Any idea what chewed this?

Any idea what chewed this?

It’s that time of year again.

29 Sep
Autumn is upon us with a rush of changes underway. Numerous birds that were here for the summer, such as Chiffchaff‘s and Blackcaps, are on their way south (although a few may remain) while we should start to see the birds that migrate from Scandinavia starting to arrive. The commonest migrants in the winter are Redwings and Fieldfares. Basically these are similar to Song Thrushes but bigger and tend to congregate in flocks in fields – it’s not often you will see them on the village itself.
A Redwing is red under the wing and has a clear stripe across the eye while a Fieldfare is grey across it’s back with brown wings and a streaked chest. The name probably comes from an Anglo-Saxon word, which dates back to at least the the eleventh century, feldefare which means ‘traveler through the fields’. They are often together in quite large flocks.
With autumn in full flow there are so many foods available free in the hedgerows. While the Blackberries may be over its time to get out and have a look whats there – for some inspiration have a look at the web site – http://hedgerowharvest.org.uk/
This year has been great for butterflies with up to 14 species on the Cliff at any one time and, after last years really bad weather, it shows that nature can rebound if given a chance.
I have just got back from Botswana and, being lapsed Geologist, realised that the crocodiles you see there today are actually similar to creatures living around Sherston when the rocks were deposited. Around the village the underlying bedrock is Oolitic Limestone about 165 Million years old deposited during the Bathonian Stage of the Jurassic Period. The Jurassic is best known for the dinosaurs which were alive and well at the time so we could have had residents like the one in the picture. If you do happen to see one on the Cliff do let me know!
Crocodile. Chobe National Park, Botswana

Crocodile. Chobe National Park, Botswana

Finally – start thinking about feeding the wild birds. While there is more than enough food out in the countryside, when winter starts to arrive the birds do appreciate the peanuts, fat balls etc we provide.

A couple of gems

17 Nov

With long winter nights giving the birds less time to feed together with the leaves falling from the trees it’s a good time to be out and about.

Over the past week or so I have spotted a couple of less common inhabitants of wood and field – a Barn Owl and a number of Marsh Tits.

In spite of my amateur efforts to photograph the owl, as it was out hunting along a local river bank, Nick Holland got the good one…… as usual.

Barn Owl – Sherston. Courtesy of Nick Holland

…and my effort….. (it was one of the better ones – my excuse was lack of light even with an ISO at 4,000)

 

While walking through Grove Wood I came across a small number of Marsh Tits. While not uncommon they are quite hard to spot in woodland light. It takes a couple of seconds to realise they are not Blue Tits or Great Tits.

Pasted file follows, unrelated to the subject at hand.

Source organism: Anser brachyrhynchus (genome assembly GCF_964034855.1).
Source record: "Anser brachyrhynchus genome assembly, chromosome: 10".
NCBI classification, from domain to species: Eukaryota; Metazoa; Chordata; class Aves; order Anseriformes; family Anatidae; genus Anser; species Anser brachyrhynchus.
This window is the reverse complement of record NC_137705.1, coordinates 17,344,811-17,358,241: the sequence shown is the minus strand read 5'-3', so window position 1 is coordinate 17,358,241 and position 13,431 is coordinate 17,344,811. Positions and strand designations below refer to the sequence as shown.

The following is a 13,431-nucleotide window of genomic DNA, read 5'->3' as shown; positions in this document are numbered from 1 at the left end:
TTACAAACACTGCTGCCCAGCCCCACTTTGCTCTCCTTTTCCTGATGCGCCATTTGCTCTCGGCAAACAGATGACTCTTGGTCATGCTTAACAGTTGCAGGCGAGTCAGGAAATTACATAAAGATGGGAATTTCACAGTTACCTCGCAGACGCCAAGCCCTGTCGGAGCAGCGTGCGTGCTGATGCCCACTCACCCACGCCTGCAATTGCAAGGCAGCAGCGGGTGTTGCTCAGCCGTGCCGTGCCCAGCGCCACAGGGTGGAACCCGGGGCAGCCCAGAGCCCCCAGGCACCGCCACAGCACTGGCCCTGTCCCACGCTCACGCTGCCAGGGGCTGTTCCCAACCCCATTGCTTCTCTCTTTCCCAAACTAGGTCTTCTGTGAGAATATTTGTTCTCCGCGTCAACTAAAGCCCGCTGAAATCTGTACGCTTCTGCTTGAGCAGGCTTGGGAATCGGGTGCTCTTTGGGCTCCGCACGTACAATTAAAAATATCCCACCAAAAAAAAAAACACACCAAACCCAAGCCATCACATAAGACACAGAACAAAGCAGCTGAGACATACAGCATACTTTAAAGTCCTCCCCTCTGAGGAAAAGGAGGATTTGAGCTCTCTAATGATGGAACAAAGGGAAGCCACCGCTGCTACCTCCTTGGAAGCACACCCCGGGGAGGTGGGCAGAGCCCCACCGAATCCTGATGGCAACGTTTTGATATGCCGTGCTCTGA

Till next time…

 

 

It’s that time of year again.

15 Oct

The winter migrants are arriving, nights are getting longer, it’s dark around 6.30pm and its getting colder.

It’s time to go into the garage and clean and fill the bird feeders ready for the winter. If you have any peanuts left over from last winter you want to check then very carefully for any mould – they can have some quite nasty things growing on them which could harm the birds.

There are some accounts of the poor summer in Scandinavia and Russia resulting in low levels of fruit and berries over there – this will encourage (or force more likely) more birds to migrate looking for new sources of food. We may get the Waxwings back!!

You could also clean out nest boxes but replace them. They could have birds roosting in them in cold nights. Some birds such as Redwings and Wrens all pile in together to keep each other warm.

They are out there – at night…

15 Oct

The migration of our summer visitors is almost complete – the most obvious example being the absence of Swallows and House Martins who have left for north and sub-Saharan Africa.

Just arriving, amongst other birds,  are the thrushes – Redwings and Fieldfares and Mistle Thrush. They migrate from Norway, Sweden, Finland and Russia to spend the winter here in our warmer climes.

They migrate at night in flocks so if you go out into the garden (or on the way home from the Rattlebone..)  you may hear a soft but sharp ‘tseep’ coming from above. This is a Redwing calling to the other birds in the flock keeping distance and direction.

You may also hear a very different sound – a ‘shack’ or ‘shack-shack’  delivered with some urgency. This is a Fieldfare calling on migration.

It needs to be dark, little cloud and, ideally, quite still.

Less than 1 in 50 birds in a migrating flock call so if you hear say 4 calls in the space of a minute that could equate to some 200 birds passing over.

Reports from Scandinavia suggest that the supply of fruits and berries may be quite poor (another effect of the wet summer) so we may get more than usual this winter.